​​​​The Problem

Recent decades have seen the emergence of several promising expanded-learning programs for children that otherwise have limited access to such programs. These efforts are largely unstudied, however, and they are also small when set against the magnitude of the need, serving thousands of children at a time when close to 11 million children and teens in the U.S. live below 100 percent of the poverty level. What works and what doesn’t in expanded learning? And how can effective programs be expanded, while maintaining their quality?

​​​How We Are Tackling It

In April 2010, Wallace began supporting the first of what would become a group of seven organizations that, in widely differing ways, provide children with expanded learning opportunities. Three—BELL (Building Educated Leaders for Life), Higher Achievement and Horizons National—offer summer learning programs. Two—Citizen Schools and ExpandED Schools (formerly The After-School Corporation)—offer afterschool services. Another, Communities In Schools, is a large drop-out prevention organization that provides schools with services (from dental care to clothing distribution) needed by the school’s population as a whole, while giving special attention to the children most likely to fall through the cracks. Say Yes to Education coordinates a citywide collaboration of government agencies, schools, nonprofits and others in Syracuse and Buffalo to make “wraparound” services available for all public school children K-to-12, along with the promise of paid-for college education to those who graduate from high school.

In addition, Wallace is backing Power Scholars Academy, an effort by the Y and BELL to roll out BELL’s model for summer learning in selected cities through local Ys. The idea is to see if the good work of one organization can be expanded through a partnership with a larger, complementary organization.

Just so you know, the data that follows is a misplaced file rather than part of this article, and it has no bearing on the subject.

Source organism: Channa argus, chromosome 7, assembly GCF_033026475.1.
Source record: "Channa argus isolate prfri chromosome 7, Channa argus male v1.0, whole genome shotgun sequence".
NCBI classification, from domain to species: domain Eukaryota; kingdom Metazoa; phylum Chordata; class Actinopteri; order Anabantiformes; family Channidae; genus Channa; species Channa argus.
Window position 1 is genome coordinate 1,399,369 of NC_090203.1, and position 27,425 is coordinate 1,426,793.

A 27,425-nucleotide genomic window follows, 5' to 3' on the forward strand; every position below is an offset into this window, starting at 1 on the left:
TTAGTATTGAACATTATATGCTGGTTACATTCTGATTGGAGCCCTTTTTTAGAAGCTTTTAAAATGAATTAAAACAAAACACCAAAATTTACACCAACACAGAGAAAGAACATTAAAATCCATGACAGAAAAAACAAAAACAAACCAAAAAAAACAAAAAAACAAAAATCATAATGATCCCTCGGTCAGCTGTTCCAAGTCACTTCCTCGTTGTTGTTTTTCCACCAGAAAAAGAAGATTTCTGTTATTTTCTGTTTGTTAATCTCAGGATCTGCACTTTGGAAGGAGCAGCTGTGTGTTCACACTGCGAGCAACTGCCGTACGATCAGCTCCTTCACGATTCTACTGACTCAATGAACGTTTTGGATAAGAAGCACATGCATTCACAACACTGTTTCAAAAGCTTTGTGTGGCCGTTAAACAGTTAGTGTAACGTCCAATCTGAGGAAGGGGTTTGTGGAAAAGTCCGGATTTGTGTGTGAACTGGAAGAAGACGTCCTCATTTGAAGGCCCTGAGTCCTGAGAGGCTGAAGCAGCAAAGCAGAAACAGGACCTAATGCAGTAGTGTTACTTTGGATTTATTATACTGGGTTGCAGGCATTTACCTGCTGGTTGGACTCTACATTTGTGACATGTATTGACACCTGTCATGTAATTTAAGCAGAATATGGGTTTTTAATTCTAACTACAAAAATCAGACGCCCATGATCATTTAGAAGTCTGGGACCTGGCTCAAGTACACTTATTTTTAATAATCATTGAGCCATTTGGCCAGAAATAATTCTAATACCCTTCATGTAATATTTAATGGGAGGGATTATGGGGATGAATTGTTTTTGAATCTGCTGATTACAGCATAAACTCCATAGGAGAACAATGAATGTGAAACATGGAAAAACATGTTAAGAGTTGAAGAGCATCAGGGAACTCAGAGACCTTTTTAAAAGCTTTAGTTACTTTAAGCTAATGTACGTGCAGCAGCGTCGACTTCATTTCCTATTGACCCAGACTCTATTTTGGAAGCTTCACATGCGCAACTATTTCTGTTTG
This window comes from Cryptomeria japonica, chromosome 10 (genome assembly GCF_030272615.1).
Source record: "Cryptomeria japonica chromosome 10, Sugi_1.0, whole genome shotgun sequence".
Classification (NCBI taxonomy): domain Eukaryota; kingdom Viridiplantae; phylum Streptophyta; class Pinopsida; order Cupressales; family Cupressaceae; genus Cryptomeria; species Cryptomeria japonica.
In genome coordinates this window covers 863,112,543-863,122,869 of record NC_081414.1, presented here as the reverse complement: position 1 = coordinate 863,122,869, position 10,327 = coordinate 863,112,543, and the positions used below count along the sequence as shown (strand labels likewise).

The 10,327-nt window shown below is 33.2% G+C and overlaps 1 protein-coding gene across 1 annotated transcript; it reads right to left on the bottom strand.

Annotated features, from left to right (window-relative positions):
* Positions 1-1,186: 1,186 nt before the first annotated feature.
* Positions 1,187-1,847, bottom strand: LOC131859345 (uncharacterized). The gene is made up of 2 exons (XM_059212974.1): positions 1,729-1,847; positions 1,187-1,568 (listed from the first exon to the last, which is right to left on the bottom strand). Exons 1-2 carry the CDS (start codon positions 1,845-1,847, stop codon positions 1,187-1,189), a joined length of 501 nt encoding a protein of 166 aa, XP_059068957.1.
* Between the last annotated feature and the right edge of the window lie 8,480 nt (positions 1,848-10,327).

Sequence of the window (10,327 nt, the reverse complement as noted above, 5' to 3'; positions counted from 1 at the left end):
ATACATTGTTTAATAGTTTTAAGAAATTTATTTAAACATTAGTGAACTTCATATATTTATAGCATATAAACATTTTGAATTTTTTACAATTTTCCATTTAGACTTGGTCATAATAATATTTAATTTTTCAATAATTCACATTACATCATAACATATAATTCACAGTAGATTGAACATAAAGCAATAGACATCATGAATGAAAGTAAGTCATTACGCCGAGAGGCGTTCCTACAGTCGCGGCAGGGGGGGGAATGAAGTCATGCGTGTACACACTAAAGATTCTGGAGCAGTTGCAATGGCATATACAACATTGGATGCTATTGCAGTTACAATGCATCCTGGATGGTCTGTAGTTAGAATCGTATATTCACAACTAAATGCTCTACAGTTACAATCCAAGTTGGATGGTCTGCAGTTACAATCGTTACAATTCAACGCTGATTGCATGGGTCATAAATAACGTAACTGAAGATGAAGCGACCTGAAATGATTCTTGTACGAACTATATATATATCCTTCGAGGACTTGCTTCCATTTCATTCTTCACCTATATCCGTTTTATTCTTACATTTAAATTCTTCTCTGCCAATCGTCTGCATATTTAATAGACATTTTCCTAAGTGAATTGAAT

Wallace began supporting most of these efforts during the Great Recession. Our goals were to help them weather the economic storm—and to help them reach more children and generate more evidence of what works. Wallace was particularly interested in seeing whether the organizations could expand and maintain program quality. Grantees were asked to use funding for activities such as growth planning, strengthening their internal workings and enhancing data collection and analysis. In addition, Wallace has helped fund a number of grantee-commissioned studies examining the programs’ implementation and impact on children.

More recently, Wallace has commissioned studies examining collective efforts by school systems, state and local governments, businesses, community organizations and nonprofit institutions to improve education for children from high-poverty communities—efforts sometimes described as “collective impact” or “cross-sector collaboration.”